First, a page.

Pros: Effective, safe suggestions for cleaning every surface in your home
Cons: A couple of products are harder to find than others
Rating: 5 out of 5
First published 5/9/2006
Review copy courtesy of Alpha Books.
Cleaning house is a real challenge for me that all too often results in the house not getting cleaned. The skin of my fingertips is so sensitive that a single drop of something like Lysol will cause it to crack open. I have tendonitis, making scrubbing painful at best, debilitating at worst. And we have overly-curious cats with their own allergies–I’m just not willing to risk them getting their noses into some toxic cleaning chemicals. Thus I was looking forward to reading Mary Findley and Linda Formichelli’s “Complete Idiot’s Guide to Cleaning” in the hopes that it might provide some cleaning solutions that didn’t require either serious scrubbing or harsh, toxic chemicals.
That, of course, is a tall order, and one that I didn’t really expect the book to fulfill. However, it succeeded beyond my wildest dreams. Mary Findley is a huge proponent of safe, non-toxic, biodegradable cleaning solutions using, when possible, everyday easy-to-find supplies. Of course, I figured there’d be a price for this. After all, why would people make and buy expensive, harsh, dangerous chemicals if things you could make out of vinegar, water, and a couple of other everyday ingredients could do as good a job?
That’s where the real shock came in. There’s one all-purpose solution Mary recommends that involves water with a bit of vinegar and all-natural dish soap that knocks my socks off. Our stovetop was in pretty sad shape and I was sure it was going to take a ton of scrubbing to get it clean. Still, I had to give Mary’s suggestions a shot. So I sprayed this stuff on, let it sit, then wiped it off with a terrycloth towel. And the gunk came right off with it. Sure, I had to do it twice due to the sheer amount of stuff that needed cleaning, but there was no scrubbing involved. And when I was done you could run your finger across the stovetop without feeling a single bit of grease or dirt. Now I just keep the spray-bottle nearby and do a quick spray-and-wipe any time the stovetop gets the least bit dirty; I’ve never had such a consistently clean stove in my life.
Other solutions have been equally effective. The product she recommends to clean pet messes out of carpets left me unable to tell where my cat had thrown up on our white carpet, and again, it’s all-natural, safe, and doesn’t involve scrubbing. My kitchen sink has never gleamed so well, and now that the water deposits have been cleaned out of our showerhead the water pressure is noticeably better and more even. I don’t have to obsess over whether or not any tiny bits of cleanser might have sprayed or dripped somewhere that the cats could get to.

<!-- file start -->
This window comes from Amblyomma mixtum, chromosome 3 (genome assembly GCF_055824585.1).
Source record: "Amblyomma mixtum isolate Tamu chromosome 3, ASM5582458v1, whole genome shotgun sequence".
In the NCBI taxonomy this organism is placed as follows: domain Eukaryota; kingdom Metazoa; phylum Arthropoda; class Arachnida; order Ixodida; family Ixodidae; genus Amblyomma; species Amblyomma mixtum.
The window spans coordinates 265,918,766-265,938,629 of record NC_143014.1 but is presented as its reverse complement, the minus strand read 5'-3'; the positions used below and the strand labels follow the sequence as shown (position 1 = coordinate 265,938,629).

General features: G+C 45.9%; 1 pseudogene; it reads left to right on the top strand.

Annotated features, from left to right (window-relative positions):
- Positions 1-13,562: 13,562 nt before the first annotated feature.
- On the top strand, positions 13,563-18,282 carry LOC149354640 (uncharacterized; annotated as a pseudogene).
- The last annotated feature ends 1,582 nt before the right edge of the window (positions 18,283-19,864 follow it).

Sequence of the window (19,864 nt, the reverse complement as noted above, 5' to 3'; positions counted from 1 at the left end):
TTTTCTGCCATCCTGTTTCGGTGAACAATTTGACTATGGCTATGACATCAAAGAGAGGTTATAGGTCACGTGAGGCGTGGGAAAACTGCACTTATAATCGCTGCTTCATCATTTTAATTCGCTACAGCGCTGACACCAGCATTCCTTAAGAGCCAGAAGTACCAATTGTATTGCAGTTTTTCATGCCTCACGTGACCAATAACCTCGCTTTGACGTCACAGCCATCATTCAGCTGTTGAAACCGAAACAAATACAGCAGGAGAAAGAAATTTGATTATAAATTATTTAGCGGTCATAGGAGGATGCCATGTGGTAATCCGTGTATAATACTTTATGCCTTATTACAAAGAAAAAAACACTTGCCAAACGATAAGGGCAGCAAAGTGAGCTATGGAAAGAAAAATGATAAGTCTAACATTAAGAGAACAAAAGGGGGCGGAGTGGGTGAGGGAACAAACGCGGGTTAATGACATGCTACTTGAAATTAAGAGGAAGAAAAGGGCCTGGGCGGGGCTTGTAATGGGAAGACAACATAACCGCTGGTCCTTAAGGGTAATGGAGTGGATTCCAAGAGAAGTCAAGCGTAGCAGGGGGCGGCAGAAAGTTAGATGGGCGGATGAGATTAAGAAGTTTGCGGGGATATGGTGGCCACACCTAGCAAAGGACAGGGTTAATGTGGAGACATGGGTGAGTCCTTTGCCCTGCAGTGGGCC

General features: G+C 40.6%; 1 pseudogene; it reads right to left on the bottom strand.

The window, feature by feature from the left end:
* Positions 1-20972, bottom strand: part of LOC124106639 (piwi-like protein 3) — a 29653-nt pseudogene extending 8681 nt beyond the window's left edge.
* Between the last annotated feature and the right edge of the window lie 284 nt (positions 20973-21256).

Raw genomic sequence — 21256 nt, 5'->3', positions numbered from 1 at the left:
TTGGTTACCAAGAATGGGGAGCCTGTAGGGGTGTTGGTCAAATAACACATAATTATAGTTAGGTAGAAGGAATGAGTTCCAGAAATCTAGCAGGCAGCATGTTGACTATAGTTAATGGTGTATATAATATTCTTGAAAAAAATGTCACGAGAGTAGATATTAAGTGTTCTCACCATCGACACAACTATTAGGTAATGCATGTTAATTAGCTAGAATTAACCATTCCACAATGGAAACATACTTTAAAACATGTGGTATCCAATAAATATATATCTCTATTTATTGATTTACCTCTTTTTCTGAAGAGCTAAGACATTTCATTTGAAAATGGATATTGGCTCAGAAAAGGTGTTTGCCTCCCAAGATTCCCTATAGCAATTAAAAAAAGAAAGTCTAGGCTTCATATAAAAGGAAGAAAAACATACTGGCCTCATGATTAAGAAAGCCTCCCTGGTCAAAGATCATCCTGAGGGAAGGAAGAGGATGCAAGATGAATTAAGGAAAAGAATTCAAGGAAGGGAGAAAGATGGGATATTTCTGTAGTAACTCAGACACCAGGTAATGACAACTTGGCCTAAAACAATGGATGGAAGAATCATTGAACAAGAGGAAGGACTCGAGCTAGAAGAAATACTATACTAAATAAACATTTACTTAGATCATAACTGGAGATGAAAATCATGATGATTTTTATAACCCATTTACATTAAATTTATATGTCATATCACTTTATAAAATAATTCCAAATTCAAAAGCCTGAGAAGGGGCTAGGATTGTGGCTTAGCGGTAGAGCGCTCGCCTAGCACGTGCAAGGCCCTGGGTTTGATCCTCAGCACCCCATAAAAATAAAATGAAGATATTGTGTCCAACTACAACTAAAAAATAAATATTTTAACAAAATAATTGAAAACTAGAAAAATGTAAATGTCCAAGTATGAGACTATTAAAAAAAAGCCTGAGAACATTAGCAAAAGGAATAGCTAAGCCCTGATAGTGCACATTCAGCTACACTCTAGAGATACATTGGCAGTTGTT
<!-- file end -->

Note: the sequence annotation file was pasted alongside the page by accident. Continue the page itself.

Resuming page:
My only issue with the products she recommends is that I had trouble finding a few of them. While many are everyday things such as baking soda, white vinegar, all-natural dish soap, and so on, some are more specialized–such as a 20% hydrogen peroxide solution. Unfortunately that one product is involved in her one recommendation for mildew, which (living in a humid region) I have a particular interest in, so I wasn’t able to do much with that. I do wish she had another recommendation for dealing with mildew in case you couldn’t find that product, or had been able to recommend a specific company to order from.
While many of the products she recommends can be purchased all at once from her own online store, she’s good about recommending other sources and I never once felt as though I was being advertised to (and I can be fairly picky about such things). It does cost a bit at first (you are, after all, replacing nearly every cleaning supply in your house, most likely), but most of these materials are much cheaper to replace or last much longer than store-bought chemicals, making them cheaper in the long run.
The scope of this book is formidable. Whether you need to clean blinds or curtains, siding or gutters, your bathtub, carpets, hardwood, wood furniture, kitchen counters, or whatever, you’ll probably find it in here. There are a few corner-case exceptions (she covers nearly every type of house siding other than our old asbestos siding, for instance), but not many. She deals with scheduling cleaning tasks and doing emergency quick-cleaning techniques when company suddenly decides to show up. Even she can’t make the huge list of tasks that comes with house ownership seem anything but daunting, however.
My only other mild complaint is that sometimes different parts of her book seem to offer different suggestions for the same thing without an explanation for the discrepancy. There’s one recipe for bathtub cleaner in the recipes part of the book and a different set of instructions in the bathroom cleaning section, for example. I expect that just means that either will do, but slightly better organization would have made this clearer.
This is an extremely handy little book. I’ve been so pleased with the results, and our house is cleaner than ever. I had high hopes (one might say unrealistic hopes) for what I might find inside, and it exceeded even those. The text is witty and humorous, clear and easy-to-understand. In short, I give this book an unreserved thumbs-up.